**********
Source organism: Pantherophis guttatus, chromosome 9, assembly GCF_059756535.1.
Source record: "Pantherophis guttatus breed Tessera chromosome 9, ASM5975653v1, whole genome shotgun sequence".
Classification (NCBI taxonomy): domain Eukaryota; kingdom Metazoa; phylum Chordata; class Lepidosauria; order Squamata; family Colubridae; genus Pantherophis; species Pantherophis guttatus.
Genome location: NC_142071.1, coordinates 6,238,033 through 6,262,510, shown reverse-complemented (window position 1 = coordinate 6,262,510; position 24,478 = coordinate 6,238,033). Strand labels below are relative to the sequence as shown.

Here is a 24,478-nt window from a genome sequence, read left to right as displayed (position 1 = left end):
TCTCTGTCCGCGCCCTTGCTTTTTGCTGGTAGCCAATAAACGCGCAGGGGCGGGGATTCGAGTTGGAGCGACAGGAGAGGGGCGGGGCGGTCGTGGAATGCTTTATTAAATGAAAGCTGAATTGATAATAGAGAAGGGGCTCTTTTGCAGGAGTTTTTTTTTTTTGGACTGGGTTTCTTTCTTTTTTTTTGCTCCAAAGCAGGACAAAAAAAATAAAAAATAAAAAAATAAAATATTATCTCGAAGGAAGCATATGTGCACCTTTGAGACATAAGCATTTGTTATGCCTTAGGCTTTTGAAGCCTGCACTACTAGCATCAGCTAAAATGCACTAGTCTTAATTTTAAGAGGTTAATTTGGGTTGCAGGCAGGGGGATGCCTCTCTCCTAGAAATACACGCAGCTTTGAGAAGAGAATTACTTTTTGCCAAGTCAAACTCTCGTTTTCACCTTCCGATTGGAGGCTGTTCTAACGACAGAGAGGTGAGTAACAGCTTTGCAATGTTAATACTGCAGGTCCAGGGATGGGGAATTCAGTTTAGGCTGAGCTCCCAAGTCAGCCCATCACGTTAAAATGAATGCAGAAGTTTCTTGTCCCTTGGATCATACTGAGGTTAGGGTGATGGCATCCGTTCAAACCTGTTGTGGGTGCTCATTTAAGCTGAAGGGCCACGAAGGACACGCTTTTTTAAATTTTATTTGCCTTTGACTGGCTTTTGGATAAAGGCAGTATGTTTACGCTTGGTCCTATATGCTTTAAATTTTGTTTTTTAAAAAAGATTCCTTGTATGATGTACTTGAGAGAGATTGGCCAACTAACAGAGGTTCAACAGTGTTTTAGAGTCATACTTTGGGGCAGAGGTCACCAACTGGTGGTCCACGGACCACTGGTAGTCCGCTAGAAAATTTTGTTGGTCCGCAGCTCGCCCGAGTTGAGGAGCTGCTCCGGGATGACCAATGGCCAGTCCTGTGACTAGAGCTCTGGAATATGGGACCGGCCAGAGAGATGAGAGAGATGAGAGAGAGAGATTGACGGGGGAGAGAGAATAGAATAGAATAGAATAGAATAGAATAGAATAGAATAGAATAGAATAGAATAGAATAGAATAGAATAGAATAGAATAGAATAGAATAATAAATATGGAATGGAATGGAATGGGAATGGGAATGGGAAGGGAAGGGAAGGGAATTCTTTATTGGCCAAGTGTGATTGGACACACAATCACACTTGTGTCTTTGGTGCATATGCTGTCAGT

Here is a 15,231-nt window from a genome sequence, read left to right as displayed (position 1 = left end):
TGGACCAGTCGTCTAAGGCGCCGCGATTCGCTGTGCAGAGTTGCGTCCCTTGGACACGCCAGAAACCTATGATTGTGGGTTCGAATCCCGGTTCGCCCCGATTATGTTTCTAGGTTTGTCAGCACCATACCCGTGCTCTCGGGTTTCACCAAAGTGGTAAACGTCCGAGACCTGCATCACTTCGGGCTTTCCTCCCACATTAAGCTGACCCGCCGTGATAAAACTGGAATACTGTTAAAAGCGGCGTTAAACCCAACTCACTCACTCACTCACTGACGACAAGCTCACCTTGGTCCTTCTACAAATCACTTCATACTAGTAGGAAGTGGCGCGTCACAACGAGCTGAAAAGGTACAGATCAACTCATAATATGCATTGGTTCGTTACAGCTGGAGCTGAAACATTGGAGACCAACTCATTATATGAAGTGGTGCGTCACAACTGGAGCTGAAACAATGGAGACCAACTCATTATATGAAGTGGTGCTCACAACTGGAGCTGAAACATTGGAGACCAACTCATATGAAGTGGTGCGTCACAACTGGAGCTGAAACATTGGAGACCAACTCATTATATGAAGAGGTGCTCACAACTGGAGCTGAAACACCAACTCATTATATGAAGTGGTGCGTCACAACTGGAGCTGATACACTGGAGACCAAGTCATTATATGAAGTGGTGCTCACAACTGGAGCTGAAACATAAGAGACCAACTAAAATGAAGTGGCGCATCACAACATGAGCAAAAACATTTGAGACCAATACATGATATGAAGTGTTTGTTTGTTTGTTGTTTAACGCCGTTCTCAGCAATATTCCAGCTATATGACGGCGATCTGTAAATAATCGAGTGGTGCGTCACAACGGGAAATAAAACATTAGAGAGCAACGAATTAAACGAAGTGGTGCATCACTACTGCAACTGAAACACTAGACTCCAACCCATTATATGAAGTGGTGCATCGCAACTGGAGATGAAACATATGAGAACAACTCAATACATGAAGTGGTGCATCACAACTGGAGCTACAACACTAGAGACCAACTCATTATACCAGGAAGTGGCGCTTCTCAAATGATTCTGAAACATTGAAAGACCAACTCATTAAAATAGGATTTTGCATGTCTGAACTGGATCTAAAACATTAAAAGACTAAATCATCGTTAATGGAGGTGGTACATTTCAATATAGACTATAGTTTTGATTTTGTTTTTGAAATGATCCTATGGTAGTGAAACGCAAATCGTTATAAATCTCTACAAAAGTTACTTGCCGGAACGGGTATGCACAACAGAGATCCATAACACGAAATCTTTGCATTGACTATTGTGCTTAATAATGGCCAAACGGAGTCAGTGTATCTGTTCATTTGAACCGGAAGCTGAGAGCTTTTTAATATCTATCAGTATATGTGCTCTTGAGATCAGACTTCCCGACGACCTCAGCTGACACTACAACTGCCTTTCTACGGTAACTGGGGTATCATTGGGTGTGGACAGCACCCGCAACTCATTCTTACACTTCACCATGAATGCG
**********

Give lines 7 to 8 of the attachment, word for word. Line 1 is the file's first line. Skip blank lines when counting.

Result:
Here is a 15,231-nt window from a genome sequence, read left to right as displayed (position 1 = left end):
TGGACCAGTCGTCTAAGGCGCCGCGATTCGCTGTGCAGAGTTGCGTCCCTTGGACACGCCAGAAACCTATGATTGTGGGTTCGAATCCCGGTTCGCCCCGATTATGTTTCTAGGTTTGTCAGCACCATACCCGTGCTCTCGGGTTTCACCAAAGTGGTAAACGTCCGAGACCTGCATCACTTCGGGCTTTCCTCCCACATTAAGCTGACCCGCCGTGATAAAACTGGAATACTGTTAAAAGCGGCGTTAAACCCAACTCACTCACTCACTCACTGACGACAAGCTCACCTTGGTCCTTCTACAAATCACTTCATACTAGTAGGAAGTGGCGCGTCACAACGAGCTGAAAAGGTACAGATCAACTCATAATATGCATTGGTTCGTTACAGCTGGAGCTGAAACATTGGAGACCAACTCATTATATGAAGTGGTGCGTCACAACTGGAGCTGAAACAATGGAGACCAACTCATTATATGAAGTGGTGCTCACAACTGGAGCTGAAACATTGGAGACCAACTCATATGAAGTGGTGCGTCACAACTGGAGCTGAAACATTGGAGACCAACTCATTATATGAAGAGGTGCTCACAACTGGAGCTGAAACACCAACTCATTATATGAAGTGGTGCGTCACAACTGGAGCTGATACACTGGAGACCAAGTCATTATATGAAGTGGTGCTCACAACTGGAGCTGAAACATAAGAGACCAACTAAAATGAAGTGGCGCATCACAACATGAGCAAAAACATTTGAGACCAATACATGATATGAAGTGTTTGTTTGTTTGTTGTTTAACGCCGTTCTCAGCAATATTCCAGCTATATGACGGCGATCTGTAAATAATCGAGTGGTGCGTCACAACGGGAAATAAAACATTAGAGAGCAACGAATTAAACGAAGTGGTGCATCACTACTGCAACTGAAACACTAGACTCCAACCCATTATATGAAGTGGTGCATCGCAACTGGAGATGAAACATATGAGAACAACTCAATACATGAAGTGGTGCATCACAACTGGAGCTACAACACTAGAGACCAACTCATTATACCAGGAAGTGGCGCTTCTCAAATGATTCTGAAACATTGAAAGACCAACTCATTAAAATAGGATTTTGCATGTCTGAACTGGATCTAAAACATTAAAAGACTAAATCATCGTTAATGGAGGTGGTACATTTCAATATAGACTATAGTTTTGATTTTGTTTTTGAAATGATCCTATGGTAGTGAAACGCAAATCGTTATAAATCTCTACAAAAGTTACTTGCCGGAACGGGTATGCACAACAGAGATCCATAACACGAAATCTTTGCATTGACTATTGTGCTTAATAATGGCCAAACGGAGTCAGTGTATCTGTTCATTTGAACCGGAAGCTGAGAGCTTTTTAATATCTATCAGTATATGTGCTCTTGAGATCAGACTTCCCGACGACCTCAGCTGACACTACAACTGCCTTTCTACGGTAACTGGGGTATCATTGGGTGTGGACAGCACCCGCAACTCATTCTTACACTTCACCATGAATGCG